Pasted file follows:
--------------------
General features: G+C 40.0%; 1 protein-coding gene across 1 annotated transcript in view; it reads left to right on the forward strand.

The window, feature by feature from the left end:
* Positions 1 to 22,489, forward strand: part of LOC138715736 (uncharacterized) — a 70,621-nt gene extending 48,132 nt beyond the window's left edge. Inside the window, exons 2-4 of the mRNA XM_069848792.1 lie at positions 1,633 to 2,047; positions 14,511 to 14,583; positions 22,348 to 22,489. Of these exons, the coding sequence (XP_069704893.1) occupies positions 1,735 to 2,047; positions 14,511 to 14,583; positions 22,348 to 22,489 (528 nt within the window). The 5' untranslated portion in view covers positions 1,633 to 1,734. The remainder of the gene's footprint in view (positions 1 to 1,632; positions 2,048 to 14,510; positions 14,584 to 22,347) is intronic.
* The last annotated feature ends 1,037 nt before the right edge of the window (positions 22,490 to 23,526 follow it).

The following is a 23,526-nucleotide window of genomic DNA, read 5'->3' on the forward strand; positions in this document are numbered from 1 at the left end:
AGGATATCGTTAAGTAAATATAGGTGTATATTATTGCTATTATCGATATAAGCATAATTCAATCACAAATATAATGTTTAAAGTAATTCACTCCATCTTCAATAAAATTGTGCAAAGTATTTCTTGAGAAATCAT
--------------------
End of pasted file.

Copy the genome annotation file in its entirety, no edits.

General features: G+C 40.0%; 1 protein-coding gene across 1 annotated transcript in view; it reads left to right on the forward strand.

The window, feature by feature from the left end:
* Positions 1 to 22,489, forward strand: part of LOC138715736 (uncharacterized) — a 70,621-nt gene extending 48,132 nt beyond the window's left edge. Inside the window, exons 2-4 of the mRNA XM_069848792.1 lie at positions 1,633 to 2,047; positions 14,511 to 14,583; positions 22,348 to 22,489. Of these exons, the coding sequence (XP_069704893.1) occupies positions 1,735 to 2,047; positions 14,511 to 14,583; positions 22,348 to 22,489 (528 nt within the window). The 5' untranslated portion in view covers positions 1,633 to 1,734. The remainder of the gene's footprint in view (positions 1 to 1,632; positions 2,048 to 14,510; positions 14,584 to 22,347) is intronic.
* The last annotated feature ends 1,037 nt before the right edge of the window (positions 22,490 to 23,526 follow it).

The following is a 23,526-nucleotide window of genomic DNA, read 5'->3' on the forward strand; positions in this document are numbered from 1 at the left end:
AGGATATCGTTAAGTAAATATAGGTGTATATTATTGCTATTATCGATATAAGCATAATTCAATCACAAATATAATGTTTAAAGTAATTCACTCCATCTTCAATAAAATTGTGCAAAGTATTTCTTGAGAAATCAT